Species of the Month - April 2016

Field Woodrush or Good Friday Grass

Luzula campestris

Luzula campestris

This happy little plant pops up in short turf, including lawns, around the beginning of April, hence its traditional name of Good Friday Grass.  It is not a grass but a member of the rush family.  Woodrushes (Luzula sp.) can be told from other rushes (Juncus sp.) by the long white hairs on the leaves, visible in the photo above.  These hairs are also present on the sheath below the inflorescence.

At the top of the stem there are typically 3-5 stalked flowerheads surrounding one unstalked one.  The heads are often rather nodding and each contains about 4-12 individual flowers.  Each flower has 6 brown tepals, as with all members of the rush family.  The word tepals is used in cases where sepals and petals are hardly differentiated.

Luzula campestris   Luzula campestris

The pale yellow anthers are very conspicuous when the flowers open.  They are normally at least 3 times as long as the filament or "stalk" that supports them, whereas in Heath Woodrush (L multiflora) the anthers are about the same length as their filaments, or up to twice as long.

Heath Woodrush is the only species that could be mistaken for Field Woodrush.  It is a larger plant and is tufted, whereas Field Woodrush is rhizomatous and so the stems arise singly or sometimes 2-3 together, and others will be found nearby arising from the same underground rhizome.  Heath Woodrush is very rarely recorded as early as April, but can cause confusion later in the year when flowers have been replaced by seed capsules in both species.

Luzula campestris   Luzula campestris

Field Woodrush is very common but is under-recorded because it is only noticeable in spring and early summer, and has usually died down completely by July, except in the uplands where the season is less advanced.  It is common in grazed grassland and on road verges, as well as in lawns.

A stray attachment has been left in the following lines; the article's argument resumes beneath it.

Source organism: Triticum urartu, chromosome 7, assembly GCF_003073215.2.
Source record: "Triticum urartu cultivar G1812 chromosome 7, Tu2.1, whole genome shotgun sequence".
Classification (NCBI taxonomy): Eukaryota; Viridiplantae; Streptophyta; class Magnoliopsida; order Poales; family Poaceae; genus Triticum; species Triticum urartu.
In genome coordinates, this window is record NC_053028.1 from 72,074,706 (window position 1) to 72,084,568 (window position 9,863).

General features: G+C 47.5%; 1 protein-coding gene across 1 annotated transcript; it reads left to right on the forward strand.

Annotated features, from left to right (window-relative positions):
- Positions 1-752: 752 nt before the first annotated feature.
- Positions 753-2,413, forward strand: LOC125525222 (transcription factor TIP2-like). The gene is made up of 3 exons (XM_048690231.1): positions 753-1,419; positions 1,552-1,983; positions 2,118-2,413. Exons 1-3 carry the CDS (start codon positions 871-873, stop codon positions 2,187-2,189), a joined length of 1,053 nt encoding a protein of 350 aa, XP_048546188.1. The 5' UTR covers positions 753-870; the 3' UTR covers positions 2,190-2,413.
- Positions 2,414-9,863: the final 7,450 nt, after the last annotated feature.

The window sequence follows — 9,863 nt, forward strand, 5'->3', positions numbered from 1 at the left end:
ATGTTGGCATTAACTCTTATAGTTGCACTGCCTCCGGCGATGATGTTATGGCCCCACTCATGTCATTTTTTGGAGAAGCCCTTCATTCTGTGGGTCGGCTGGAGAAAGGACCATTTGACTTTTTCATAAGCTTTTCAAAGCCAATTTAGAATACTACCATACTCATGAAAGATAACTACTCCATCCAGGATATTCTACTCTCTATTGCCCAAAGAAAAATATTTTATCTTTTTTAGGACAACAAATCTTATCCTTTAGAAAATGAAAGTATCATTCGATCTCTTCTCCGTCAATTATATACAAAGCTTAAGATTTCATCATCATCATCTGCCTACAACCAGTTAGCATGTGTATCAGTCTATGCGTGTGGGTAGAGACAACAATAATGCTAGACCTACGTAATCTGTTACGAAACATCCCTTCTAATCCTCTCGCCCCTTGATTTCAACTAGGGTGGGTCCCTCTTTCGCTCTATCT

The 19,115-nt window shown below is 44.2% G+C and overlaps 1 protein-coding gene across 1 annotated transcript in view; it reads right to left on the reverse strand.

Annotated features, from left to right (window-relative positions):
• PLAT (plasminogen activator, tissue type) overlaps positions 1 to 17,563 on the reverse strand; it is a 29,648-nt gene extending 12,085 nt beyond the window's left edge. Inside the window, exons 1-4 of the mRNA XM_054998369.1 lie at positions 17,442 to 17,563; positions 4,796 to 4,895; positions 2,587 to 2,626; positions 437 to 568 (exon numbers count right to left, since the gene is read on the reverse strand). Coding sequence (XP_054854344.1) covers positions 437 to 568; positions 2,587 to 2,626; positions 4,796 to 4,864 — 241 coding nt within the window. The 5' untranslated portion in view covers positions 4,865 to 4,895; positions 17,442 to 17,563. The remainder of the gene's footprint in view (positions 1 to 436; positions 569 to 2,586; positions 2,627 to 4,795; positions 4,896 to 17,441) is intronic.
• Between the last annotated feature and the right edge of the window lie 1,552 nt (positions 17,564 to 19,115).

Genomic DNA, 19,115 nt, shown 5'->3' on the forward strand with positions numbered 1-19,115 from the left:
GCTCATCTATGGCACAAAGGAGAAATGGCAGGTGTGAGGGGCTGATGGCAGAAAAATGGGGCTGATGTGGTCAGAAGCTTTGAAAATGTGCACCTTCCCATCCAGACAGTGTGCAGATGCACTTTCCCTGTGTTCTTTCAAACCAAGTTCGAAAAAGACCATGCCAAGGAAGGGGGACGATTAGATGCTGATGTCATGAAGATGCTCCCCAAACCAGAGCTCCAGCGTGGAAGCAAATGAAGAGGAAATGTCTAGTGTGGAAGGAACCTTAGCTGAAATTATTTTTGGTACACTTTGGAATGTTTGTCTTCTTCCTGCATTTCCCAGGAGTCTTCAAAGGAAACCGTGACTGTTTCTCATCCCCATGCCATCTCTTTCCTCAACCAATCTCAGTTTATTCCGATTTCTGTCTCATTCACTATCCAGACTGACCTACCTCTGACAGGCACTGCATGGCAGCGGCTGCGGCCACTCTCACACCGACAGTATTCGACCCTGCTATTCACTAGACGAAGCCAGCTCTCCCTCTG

Please send in your Field Woodrush sightings using the form below, or email sightings@lnhg.org.uk with the details if you prefer.  If you are not sure of the identity of your plant, please send a photo to sightings@lnhg.org.uk, or put one on the LNHG Facebook page.

Date of sighting 
Grid reference 
Name of finder 
Your name (if different) 
Email (not needed if I already know it!) 
Any other details, e.g quantity, habitat   


By filling in this form you agree that the information contained in this form may be collated and disseminated manually or electronically for environmental decision-making, education, research and other public benefit uses in accordance with the LNHG data access policy.  Your email address will not form part of the record and will not be passed on to anyone.

Carl Farmer
LNHG Biological Records Manager

Sightings so far

2 Apr: Found by Carl at Ardchattan in mowed grass and in grazed field.

4 Apr: Plentiful in roadside verge at Dunbeg, Carl

7 Apr: Found by Jan and Sallie in Glen Ure

8 Apr: Found by Jan on her drying green at Ballachulish

9 Apr: In several places along the road from Oban to Glencruitten, Carl

9 Apr: Plenty seen in short grass at Onich, Sallie

13 Apr: Found by Judith at Drimfern, Glen Aray

14 Apr: Found by Sallie in many places in the Point area, Lismore

16 Apr: Found on our LNHG field trip at Ford

30 Apr: Plentiful in grazed turf around the north end of Loch Fiart, Lismore


Note you can still send in records for past species of the month.  Here are the previous April species:

Apr 2015 - Marsh Violet
Apr 2014 - Hedgehog
Apr 2013 - Peacock Butterfly
Apr 2012 - Green Tiger Beetle
Apr 2011 - Townhall Clock

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All photos and other content copyright Carl Farmer except where stated.